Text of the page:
Some species of fish that survived worldwide extinctions about 34 million years ago left behind tiny fossils that suggest that cool winters caused the die-off.
Otoliths—literally, ear stones—are calcium carbonate structures in fishes’ ears. These structures grow throughout the fishes’ lives and lay down layers resembling tree rings. Because fish are cold-blooded, the ratio of two oxygen isotopes—oxygen-18 to oxygen-16—trapped in a layer directly reflects the temperature of the water in which the fish lived at that time. The colder the temperature, the higher the ratio.
The researchers, led by Linda C. Ivany, a paleobiologist at Syracuse (N.Y.) University, took microscopic samples from the fossil otoliths of two types of bottom-dwelling eels. Such fish were common in the Gulf of Mexico both before and after the massive die-offs. Although the eels survived the extinctions at the end of the Eocene, about 90 percent of their neighboring mollusk species didn’t.
Each tiny sample of otolith-derived calcium carbonate represents as little as 2 weeks of growth in the eel’s 2-to-3-year life, Ivany notes. This enabled the scientists to measure the ancient, seasonal water temperatures where the eels lived.
The oxygen-isotope ratios in the otoliths didn’t show a significant difference between the summer temperatures before and after the extinctions. Winter temperatures after the die-offs, however, consistently were about 4°Celsius colder than they were earlier, Ivany and her team report in the Oct. 19 Nature.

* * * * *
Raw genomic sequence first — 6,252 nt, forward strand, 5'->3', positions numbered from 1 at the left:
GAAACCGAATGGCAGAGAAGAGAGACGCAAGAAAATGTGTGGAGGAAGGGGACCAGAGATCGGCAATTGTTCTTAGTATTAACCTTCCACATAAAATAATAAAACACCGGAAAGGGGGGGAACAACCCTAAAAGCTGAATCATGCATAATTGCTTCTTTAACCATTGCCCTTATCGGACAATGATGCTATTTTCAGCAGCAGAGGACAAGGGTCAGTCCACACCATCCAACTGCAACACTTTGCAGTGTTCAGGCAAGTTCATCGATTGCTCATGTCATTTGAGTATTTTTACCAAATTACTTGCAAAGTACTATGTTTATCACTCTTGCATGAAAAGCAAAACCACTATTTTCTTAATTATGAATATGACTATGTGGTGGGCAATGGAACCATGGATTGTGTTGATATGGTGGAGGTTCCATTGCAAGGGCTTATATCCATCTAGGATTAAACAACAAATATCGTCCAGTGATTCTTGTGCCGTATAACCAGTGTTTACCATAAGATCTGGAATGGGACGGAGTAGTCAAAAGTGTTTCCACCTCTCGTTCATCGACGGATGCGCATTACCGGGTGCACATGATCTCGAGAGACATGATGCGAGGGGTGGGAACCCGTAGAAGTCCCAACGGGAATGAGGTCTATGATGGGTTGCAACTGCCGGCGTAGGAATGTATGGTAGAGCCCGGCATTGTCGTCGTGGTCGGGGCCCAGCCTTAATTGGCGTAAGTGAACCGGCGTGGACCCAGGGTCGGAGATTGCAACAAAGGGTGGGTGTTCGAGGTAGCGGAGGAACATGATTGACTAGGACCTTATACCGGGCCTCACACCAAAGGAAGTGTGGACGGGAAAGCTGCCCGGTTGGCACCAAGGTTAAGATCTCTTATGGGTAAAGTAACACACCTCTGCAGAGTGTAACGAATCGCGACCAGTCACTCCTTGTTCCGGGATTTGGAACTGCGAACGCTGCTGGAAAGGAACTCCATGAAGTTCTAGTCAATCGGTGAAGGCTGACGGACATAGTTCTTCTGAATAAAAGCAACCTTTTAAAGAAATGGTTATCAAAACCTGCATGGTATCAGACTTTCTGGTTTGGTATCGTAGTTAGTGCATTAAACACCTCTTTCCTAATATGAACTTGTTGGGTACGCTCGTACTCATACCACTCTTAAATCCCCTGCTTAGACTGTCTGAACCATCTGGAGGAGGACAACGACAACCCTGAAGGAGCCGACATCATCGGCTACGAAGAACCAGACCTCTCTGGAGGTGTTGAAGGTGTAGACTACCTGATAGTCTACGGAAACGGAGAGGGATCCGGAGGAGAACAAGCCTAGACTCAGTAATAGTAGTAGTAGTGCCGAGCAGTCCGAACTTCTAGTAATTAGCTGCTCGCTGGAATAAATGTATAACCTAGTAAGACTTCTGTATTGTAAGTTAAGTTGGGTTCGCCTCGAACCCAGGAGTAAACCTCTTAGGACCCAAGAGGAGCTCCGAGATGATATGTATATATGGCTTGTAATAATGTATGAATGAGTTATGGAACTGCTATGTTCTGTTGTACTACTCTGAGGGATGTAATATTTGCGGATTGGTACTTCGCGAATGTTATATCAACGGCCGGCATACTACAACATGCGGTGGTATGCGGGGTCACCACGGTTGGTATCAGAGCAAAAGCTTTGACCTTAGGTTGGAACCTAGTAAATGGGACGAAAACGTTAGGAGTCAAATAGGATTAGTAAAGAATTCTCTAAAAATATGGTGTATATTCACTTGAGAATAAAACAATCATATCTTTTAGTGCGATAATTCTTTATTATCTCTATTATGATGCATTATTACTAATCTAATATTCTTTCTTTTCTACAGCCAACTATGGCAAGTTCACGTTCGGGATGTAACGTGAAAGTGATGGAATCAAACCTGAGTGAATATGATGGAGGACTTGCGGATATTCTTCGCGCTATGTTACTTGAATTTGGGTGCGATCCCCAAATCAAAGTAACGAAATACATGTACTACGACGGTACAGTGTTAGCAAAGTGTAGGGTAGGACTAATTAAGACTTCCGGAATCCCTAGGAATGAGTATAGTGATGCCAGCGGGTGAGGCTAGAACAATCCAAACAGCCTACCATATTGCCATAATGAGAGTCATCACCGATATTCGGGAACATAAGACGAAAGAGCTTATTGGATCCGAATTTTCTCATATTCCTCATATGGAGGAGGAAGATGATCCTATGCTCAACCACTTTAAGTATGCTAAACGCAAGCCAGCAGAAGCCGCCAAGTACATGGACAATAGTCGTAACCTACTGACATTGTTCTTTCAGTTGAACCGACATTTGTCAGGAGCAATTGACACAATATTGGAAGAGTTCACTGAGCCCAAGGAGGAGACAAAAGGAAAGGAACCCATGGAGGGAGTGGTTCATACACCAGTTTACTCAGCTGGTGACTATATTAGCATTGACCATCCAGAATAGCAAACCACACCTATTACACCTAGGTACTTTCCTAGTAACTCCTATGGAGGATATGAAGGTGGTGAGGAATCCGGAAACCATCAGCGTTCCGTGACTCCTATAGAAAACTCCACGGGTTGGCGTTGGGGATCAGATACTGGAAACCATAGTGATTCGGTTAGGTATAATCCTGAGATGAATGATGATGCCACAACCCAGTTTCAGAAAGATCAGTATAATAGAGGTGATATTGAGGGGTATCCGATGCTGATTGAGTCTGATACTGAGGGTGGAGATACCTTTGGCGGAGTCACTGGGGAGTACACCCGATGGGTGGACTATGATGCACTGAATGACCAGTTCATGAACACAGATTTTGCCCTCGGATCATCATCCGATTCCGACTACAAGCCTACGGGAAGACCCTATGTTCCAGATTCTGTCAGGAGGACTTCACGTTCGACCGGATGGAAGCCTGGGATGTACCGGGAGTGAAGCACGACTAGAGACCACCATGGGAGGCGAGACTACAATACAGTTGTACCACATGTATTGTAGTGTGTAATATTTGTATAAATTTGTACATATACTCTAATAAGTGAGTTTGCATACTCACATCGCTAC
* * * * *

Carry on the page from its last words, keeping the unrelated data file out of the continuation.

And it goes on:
The larger seasonal swings in temperature probably had a significant effect on organisms in the Gulf of Mexico and elsewhere, Ivany says. She contends the cooler winters may have been the primary cause of the widespread extinctions at the time.
Low-temperature tolerance is often critical, especially for marine organisms such as mollusks, says Thor A. Hansen, a paleontologist at Western Washington University in Bellingham who’s studying the mollusk extinctions in the gulf.
By examining otoliths, researchers can resolve seasonal temperature variations across much shorter periods than geologists typically distinguish, Hansen notes. “This is cool,” he says. “It’s like getting a weather report from 35 million years ago.”